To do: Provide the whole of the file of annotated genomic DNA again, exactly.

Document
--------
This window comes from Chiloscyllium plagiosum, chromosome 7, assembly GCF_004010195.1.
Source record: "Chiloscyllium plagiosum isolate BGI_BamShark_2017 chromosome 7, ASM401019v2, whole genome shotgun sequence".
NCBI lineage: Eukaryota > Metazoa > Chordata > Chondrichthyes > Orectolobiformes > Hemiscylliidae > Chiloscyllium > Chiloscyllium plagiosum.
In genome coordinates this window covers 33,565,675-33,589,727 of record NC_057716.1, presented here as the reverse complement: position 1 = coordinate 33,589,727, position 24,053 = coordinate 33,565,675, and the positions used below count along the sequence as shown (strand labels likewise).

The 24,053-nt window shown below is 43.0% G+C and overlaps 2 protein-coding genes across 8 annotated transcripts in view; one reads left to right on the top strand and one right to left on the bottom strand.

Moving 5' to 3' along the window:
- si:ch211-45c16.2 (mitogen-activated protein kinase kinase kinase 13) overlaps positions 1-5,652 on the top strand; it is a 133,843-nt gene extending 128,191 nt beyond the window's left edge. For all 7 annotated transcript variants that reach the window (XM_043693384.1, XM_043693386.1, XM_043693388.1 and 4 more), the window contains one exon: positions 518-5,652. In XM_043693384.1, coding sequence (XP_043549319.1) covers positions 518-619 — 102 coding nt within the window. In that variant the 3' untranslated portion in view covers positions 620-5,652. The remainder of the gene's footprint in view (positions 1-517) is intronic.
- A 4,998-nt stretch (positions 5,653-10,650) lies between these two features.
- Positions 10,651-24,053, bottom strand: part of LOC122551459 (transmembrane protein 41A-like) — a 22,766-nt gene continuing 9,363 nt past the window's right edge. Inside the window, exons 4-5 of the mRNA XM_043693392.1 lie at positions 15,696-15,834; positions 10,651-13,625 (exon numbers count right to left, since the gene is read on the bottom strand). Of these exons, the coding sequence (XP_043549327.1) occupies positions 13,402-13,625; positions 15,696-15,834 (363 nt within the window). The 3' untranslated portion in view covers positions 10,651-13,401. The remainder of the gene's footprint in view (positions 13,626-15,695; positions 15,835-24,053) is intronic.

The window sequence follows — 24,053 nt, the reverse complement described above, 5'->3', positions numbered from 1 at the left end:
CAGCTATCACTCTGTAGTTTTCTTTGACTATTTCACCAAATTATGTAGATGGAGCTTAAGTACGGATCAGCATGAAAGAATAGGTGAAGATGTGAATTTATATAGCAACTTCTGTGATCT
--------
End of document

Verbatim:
This window comes from Chiloscyllium plagiosum, chromosome 7, assembly GCF_004010195.1.
Source record: "Chiloscyllium plagiosum isolate BGI_BamShark_2017 chromosome 7, ASM401019v2, whole genome shotgun sequence".
NCBI lineage: Eukaryota > Metazoa > Chordata > Chondrichthyes > Orectolobiformes > Hemiscylliidae > Chiloscyllium > Chiloscyllium plagiosum.
In genome coordinates this window covers 33,565,675-33,589,727 of record NC_057716.1, presented here as the reverse complement: position 1 = coordinate 33,589,727, position 24,053 = coordinate 33,565,675, and the positions used below count along the sequence as shown (strand labels likewise).

The 24,053-nt window shown below is 43.0% G+C and overlaps 2 protein-coding genes across 8 annotated transcripts in view; one reads left to right on the top strand and one right to left on the bottom strand.

Moving 5' to 3' along the window:
- si:ch211-45c16.2 (mitogen-activated protein kinase kinase kinase 13) overlaps positions 1-5,652 on the top strand; it is a 133,843-nt gene extending 128,191 nt beyond the window's left edge. For all 7 annotated transcript variants that reach the window (XM_043693384.1, XM_043693386.1, XM_043693388.1 and 4 more), the window contains one exon: positions 518-5,652. In XM_043693384.1, coding sequence (XP_043549319.1) covers positions 518-619 — 102 coding nt within the window. In that variant the 3' untranslated portion in view covers positions 620-5,652. The remainder of the gene's footprint in view (positions 1-517) is intronic.
- A 4,998-nt stretch (positions 5,653-10,650) lies between these two features.
- Positions 10,651-24,053, bottom strand: part of LOC122551459 (transmembrane protein 41A-like) — a 22,766-nt gene continuing 9,363 nt past the window's right edge. Inside the window, exons 4-5 of the mRNA XM_043693392.1 lie at positions 15,696-15,834; positions 10,651-13,625 (exon numbers count right to left, since the gene is read on the bottom strand). Of these exons, the coding sequence (XP_043549327.1) occupies positions 13,402-13,625; positions 15,696-15,834 (363 nt within the window). The 3' untranslated portion in view covers positions 10,651-13,401. The remainder of the gene's footprint in view (positions 13,626-15,695; positions 15,835-24,053) is intronic.

The window sequence follows — 24,053 nt, the reverse complement described above, 5'->3', positions numbered from 1 at the left end:
CAGCTATCACTCTGTAGTTTTCTTTGACTATTTCACCAAATTATGTAGATGGAGCTTAAGTACGGATCAGCATGAAAGAATAGGTGAAGATGTGAATTTATATAGCAACTTCTGTGATCT